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Home / Jharkhand / Steel city’s best Pal to bid goodbye, head to Dehradun

Steel city’s best Pal to bid goodbye, head to Dehradun

First Indian woman Everester Bachendri’s 35-year-old stint with Tata Steel ends on May 31
Bachendri Pal at Tata Steel Adventure Foundation’s office in Bistupur, Jamshedpur, on Friday.
Bachendri Pal at Tata Steel Adventure Foundation’s office in Bistupur, Jamshedpur, on Friday.
(Animesh Sengupta)

Jayesh Thaker   |   Jamshedpur   |   Published 25.05.19, 06:56 PM

Bachendri Pal may bid goodbye to Jamshedpur and her employer Tata Steel after retirement, but will continue to strive for women empowerment.

The legendary mountaineer, whose five-year extension at the company ends on May 31, will be off to Dehradun in a couple of months.

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“Women have to come out of their imaginary thoughts. They should have inner belief that nothing is impossible. I think Arunima Sinha (amputee and Everester) and I are examples who fought male domination with steely resolve. I had to struggle all along to stay afloat in my career as a mountaineer,” the 65-year-old Padma Bhushan awardee told The Telegraph at her plush chamber at Tata Steel Adventure Foundation.

“The 1993 Indo-Nepal all-women Everest expedition team was ridiculed at the annual general meeting of the Indian Mountaineering Foundation (IMF) in New Delhi. Some men even termed Everest as ‘Evesresting’ for women. They demoralised and isolated us. I came out of the meeting with tears in my eyes,” Bachendri said.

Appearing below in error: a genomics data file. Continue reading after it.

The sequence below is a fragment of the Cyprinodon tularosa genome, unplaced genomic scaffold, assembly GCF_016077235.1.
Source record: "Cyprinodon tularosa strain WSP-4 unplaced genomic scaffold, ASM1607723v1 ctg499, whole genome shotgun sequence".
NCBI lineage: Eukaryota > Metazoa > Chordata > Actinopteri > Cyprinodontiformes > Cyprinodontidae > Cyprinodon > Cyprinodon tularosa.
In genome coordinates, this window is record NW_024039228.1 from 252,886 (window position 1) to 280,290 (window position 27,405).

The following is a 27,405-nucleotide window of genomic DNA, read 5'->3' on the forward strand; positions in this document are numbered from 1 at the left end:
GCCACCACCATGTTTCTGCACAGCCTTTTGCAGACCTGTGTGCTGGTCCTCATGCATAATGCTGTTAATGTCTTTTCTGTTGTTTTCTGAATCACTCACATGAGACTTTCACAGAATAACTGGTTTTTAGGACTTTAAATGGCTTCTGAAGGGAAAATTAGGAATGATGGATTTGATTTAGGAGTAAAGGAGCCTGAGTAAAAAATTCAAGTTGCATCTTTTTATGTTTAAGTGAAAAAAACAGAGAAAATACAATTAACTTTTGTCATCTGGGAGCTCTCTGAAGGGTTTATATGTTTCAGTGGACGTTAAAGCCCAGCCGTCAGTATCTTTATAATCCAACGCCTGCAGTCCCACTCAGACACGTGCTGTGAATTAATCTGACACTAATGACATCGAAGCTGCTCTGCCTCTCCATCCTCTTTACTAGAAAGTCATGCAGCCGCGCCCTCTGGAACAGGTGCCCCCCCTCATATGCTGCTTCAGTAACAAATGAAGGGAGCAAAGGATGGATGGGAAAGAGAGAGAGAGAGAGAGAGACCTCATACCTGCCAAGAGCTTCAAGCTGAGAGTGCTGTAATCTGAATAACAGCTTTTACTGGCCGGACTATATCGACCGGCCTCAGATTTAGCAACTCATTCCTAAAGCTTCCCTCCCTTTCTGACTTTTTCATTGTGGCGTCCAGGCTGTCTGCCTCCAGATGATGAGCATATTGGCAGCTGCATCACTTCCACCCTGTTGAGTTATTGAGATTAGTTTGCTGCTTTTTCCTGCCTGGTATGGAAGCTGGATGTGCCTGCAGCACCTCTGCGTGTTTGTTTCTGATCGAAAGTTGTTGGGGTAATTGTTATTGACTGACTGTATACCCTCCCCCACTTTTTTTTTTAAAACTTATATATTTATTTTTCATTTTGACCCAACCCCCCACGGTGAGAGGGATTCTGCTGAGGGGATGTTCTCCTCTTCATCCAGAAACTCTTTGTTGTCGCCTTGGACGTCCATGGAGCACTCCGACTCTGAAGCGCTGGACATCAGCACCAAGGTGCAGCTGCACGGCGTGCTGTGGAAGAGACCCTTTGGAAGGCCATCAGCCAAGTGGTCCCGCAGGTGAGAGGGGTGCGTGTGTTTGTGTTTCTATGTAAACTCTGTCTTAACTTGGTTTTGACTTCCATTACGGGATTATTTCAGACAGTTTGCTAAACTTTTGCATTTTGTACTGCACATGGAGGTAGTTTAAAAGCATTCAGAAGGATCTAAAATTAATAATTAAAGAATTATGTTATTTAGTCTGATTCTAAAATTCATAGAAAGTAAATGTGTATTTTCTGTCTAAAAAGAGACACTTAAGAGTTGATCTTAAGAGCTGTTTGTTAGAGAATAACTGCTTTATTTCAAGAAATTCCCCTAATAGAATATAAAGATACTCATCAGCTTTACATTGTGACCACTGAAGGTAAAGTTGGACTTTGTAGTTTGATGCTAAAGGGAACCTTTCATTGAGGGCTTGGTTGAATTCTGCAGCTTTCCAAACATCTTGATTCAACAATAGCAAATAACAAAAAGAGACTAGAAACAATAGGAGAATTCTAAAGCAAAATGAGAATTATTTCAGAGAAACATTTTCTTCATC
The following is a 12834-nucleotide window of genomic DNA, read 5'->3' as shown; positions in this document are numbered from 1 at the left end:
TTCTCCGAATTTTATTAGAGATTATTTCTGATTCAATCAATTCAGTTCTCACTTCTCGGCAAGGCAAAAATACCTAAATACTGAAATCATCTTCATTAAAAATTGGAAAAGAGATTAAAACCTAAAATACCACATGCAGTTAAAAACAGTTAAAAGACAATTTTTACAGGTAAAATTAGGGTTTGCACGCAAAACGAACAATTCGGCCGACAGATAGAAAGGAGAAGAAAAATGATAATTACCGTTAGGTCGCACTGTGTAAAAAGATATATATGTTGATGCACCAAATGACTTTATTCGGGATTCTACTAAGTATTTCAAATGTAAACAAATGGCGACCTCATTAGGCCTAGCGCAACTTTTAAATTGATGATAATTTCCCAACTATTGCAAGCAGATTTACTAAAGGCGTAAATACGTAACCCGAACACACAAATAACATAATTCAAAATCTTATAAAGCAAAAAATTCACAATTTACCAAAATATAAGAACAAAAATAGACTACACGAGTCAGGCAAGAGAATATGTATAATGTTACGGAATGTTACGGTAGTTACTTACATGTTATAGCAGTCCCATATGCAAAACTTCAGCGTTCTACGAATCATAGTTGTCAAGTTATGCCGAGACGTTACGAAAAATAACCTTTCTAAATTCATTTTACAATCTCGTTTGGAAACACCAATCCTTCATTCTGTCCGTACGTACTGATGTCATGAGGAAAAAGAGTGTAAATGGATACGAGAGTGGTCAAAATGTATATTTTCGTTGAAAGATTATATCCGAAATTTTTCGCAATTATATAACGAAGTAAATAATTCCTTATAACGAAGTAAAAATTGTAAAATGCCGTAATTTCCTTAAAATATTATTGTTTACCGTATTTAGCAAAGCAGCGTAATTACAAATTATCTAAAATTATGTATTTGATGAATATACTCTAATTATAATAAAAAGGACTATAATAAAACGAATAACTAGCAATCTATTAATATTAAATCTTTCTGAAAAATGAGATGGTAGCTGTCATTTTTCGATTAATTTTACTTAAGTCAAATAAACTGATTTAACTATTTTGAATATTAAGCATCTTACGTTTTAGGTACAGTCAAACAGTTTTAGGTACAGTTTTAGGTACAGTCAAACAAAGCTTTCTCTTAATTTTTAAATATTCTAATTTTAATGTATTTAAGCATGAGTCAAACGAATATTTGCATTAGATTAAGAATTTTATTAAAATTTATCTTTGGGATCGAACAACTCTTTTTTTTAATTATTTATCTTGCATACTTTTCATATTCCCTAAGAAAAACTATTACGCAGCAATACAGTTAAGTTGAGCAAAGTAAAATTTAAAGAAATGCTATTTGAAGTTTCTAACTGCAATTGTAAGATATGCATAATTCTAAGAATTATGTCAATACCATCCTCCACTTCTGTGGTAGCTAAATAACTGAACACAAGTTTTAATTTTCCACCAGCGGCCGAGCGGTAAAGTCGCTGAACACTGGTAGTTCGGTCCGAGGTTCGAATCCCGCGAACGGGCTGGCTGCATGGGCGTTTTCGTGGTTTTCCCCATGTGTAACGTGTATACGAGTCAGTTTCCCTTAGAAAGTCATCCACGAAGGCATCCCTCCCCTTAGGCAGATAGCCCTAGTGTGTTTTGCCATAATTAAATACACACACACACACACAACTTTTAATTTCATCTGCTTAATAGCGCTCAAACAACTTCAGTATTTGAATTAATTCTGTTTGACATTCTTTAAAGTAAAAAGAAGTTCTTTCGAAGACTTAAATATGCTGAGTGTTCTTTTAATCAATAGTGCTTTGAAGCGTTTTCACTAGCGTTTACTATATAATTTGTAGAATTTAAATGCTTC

IMF even formed a monitoring panel to keep a watch on members of the expedition team. “Men did not have any faith on us and continued to ridicule us,” she recalled, asking why women have to always prove themselves. “This mindset has to change and it is gradually changing.”

The climber said women should realise they wouldn’t get anything readymade and will have to strive for success with self-confidence. “I will be continuing my effort to empower women in any capacity. I will also like to help Tata Steel Adventure Foundation prepare more

Everesters,” the first Indian woman to conquer Everest on May 23, 1984 said.

She also fondly remembered her Everest expedition and how she encountered male egos. “Male members were not helpful and even tried to pacify me to abandon the summit push,” she said.

The first Indian successful expedition to the world’s highest peak was in 1965 before Bachendri, the first Indian woman, scaled the peak 19 years later in 1984.

“It was a long gap, which means nothing was done on the mountaineering front. There was also no attempt to encourage and promote women climbers. Such kind of leg-pulling tendency by the men folk was very disgusting. I have endured these things, but am happy to have helped 10 mountaineers, including five women (Premlata Agarwal, Binita Soren, Arunima Sinha,

Poonam Rana and Swarnalata Dalai) to reach the world’s tallest peak,” Bachendri said.

Bachendri, who joined Tata Steel on December 22, 1983, said 35 years spent in Jamshedpur was cherishing. “The adventure activities started in Dalma hills. I introduced mountain walking and cycling. Several men and women used to participate. I remember deploying volunteers along the route for safety of women. Parents started allowing girls to venture out of their homes because they (parents) had confidence in me. It was such a satisfying moment,” the chief of Tata Steel adventure programme said.

Bachendri thanked Tata Steel for extending support and helping her realise her dreams.

Any regrets? “I could not make a documentation of my achievements as a mountaineer,” Bachendri said.

What’s next? “I want to travel for motivating women,” the Everester signed off.



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